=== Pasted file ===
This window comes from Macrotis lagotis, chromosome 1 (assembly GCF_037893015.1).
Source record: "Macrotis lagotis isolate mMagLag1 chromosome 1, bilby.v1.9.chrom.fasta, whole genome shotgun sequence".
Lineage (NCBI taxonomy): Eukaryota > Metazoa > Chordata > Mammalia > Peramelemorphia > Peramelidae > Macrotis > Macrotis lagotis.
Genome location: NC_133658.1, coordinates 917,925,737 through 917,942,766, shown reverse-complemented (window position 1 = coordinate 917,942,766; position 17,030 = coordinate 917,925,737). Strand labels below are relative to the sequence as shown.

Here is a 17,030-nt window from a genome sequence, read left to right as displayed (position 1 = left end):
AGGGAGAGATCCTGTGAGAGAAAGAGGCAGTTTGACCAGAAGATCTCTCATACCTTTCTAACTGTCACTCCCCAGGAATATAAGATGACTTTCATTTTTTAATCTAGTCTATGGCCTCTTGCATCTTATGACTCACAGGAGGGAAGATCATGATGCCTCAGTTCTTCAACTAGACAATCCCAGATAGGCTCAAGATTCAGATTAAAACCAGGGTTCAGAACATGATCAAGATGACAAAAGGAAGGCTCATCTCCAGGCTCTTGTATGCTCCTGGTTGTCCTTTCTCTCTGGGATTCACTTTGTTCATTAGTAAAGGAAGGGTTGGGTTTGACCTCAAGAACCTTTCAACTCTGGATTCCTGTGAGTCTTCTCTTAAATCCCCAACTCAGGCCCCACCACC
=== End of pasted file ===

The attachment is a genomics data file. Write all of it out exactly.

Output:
This window comes from Macrotis lagotis, chromosome 1 (assembly GCF_037893015.1).
Source record: "Macrotis lagotis isolate mMagLag1 chromosome 1, bilby.v1.9.chrom.fasta, whole genome shotgun sequence".
Lineage (NCBI taxonomy): Eukaryota > Metazoa > Chordata > Mammalia > Peramelemorphia > Peramelidae > Macrotis > Macrotis lagotis.
Genome location: NC_133658.1, coordinates 917,925,737 through 917,942,766, shown reverse-complemented (window position 1 = coordinate 917,942,766; position 17,030 = coordinate 917,925,737). Strand labels below are relative to the sequence as shown.

Here is a 17,030-nt window from a genome sequence, read left to right as displayed (position 1 = left end):
AGGGAGAGATCCTGTGAGAGAAAGAGGCAGTTTGACCAGAAGATCTCTCATACCTTTCTAACTGTCACTCCCCAGGAATATAAGATGACTTTCATTTTTTAATCTAGTCTATGGCCTCTTGCATCTTATGACTCACAGGAGGGAAGATCATGATGCCTCAGTTCTTCAACTAGACAATCCCAGATAGGCTCAAGATTCAGATTAAAACCAGGGTTCAGAACATGATCAAGATGACAAAAGGAAGGCTCATCTCCAGGCTCTTGTATGCTCCTGGTTGTCCTTTCTCTCTGGGATTCACTTTGTTCATTAGTAAAGGAAGGGTTGGGTTTGACCTCAAGAACCTTTCAACTCTGGATTCCTGTGAGTCTTCTCTTAAATCCCCAACTCAGGCCCCACCACC